He asks me to pick the time and the place, saying it’s important that I meet him in a location where I feel comfortable meeting a stranger, preferably in my neighborhood so it’s convenient for me. If you’ve spent even one minute dating on the internet, you know that this sort of consideration is a rarity and should be appreciated. I choose Simone’s, a bar in Pilsen, a casual spot with a solid beer list, decent empanadas, and a vintage soul soundtrack. I ask him if he’d like to see a picture of me before we meet as I don’t have one attached to my ad. He says “No, it’ll be more fun this way. Plus, it doesn’t really matter.”

    He shows up at Simone’s on time and he looks just like his picture, another internet dating miracle. He’s handsome in a rugged, James Woods before he went all fucking crazy kind of way; he’s all man without a hint of prettiness. He's wearing a pale pink woven shirt with a pack of yellow American Spirits in the pocket. He kisses me on the cheek when he introduces himself, and it’s not creepy in the slightest. Perhaps he pulls it off because he’s a supremely confident Argentinian guy named Juan.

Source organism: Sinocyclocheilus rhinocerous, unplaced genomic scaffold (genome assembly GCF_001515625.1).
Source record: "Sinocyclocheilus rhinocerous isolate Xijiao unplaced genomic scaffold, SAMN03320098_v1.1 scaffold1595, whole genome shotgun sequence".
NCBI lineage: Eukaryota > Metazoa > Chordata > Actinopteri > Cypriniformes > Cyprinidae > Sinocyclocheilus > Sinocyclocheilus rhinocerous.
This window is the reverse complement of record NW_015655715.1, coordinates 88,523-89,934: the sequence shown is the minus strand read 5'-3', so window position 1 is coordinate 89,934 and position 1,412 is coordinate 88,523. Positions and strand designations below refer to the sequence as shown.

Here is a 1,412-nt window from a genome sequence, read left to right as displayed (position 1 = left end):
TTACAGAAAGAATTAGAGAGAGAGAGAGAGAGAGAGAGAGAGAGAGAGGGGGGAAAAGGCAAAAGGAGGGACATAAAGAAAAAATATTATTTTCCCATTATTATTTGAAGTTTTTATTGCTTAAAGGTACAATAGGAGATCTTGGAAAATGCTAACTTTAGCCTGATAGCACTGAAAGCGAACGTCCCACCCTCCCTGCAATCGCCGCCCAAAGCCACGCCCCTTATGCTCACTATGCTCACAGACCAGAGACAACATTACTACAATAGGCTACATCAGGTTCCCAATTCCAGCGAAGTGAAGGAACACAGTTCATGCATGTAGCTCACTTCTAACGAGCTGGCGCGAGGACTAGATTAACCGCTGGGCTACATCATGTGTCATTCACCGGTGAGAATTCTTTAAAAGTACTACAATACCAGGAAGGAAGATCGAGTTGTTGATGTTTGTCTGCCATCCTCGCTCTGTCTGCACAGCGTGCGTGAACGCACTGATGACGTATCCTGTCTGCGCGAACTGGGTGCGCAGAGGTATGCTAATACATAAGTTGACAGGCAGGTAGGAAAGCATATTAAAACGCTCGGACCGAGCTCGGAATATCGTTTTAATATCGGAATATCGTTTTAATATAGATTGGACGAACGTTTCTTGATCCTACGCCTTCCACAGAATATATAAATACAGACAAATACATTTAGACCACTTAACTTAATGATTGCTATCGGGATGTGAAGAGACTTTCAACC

Juan and I order lunch and drinks and we discuss how terrible his ad is. “But it’s all true”, he insists. I am absolutely tickled to be on a date with the most undateable man in Chicago. We talk about relationships and how we both almost got married but it somehow all slipped away. We laugh and drink beer and make effortless banter about all of life’s questions, both great and small.

    As we finish up, he says “Your profile says you’re a Leo. That means your birthday just happened or maybe it’s soon.”

    “Actually, it’s today.”

    “You’ve got to be kidding me. Why didn’t you tell me before now?”

    “It’s fine, it’s not a big deal.”

    “Oh no,” he says, grabbing the check. “It is a big deal. I’m taking you somewhere better than this right now.”

    We drive to the West loop and end up at Blackbird, a hip fancy schmancy joint full of high powered Chicagoans who take their dinners quite seriously. We’re both wearing casual first date clothes; jeans and nice shirts that say we care how we look but we're not expecting too much or trying too hard. I feel underdressed at Blackbird, but Juan clearly doesn't notice or give a shit. We sit at the bar and we have fancy schmancy drinks and suddenly it feels like it really is my birthday.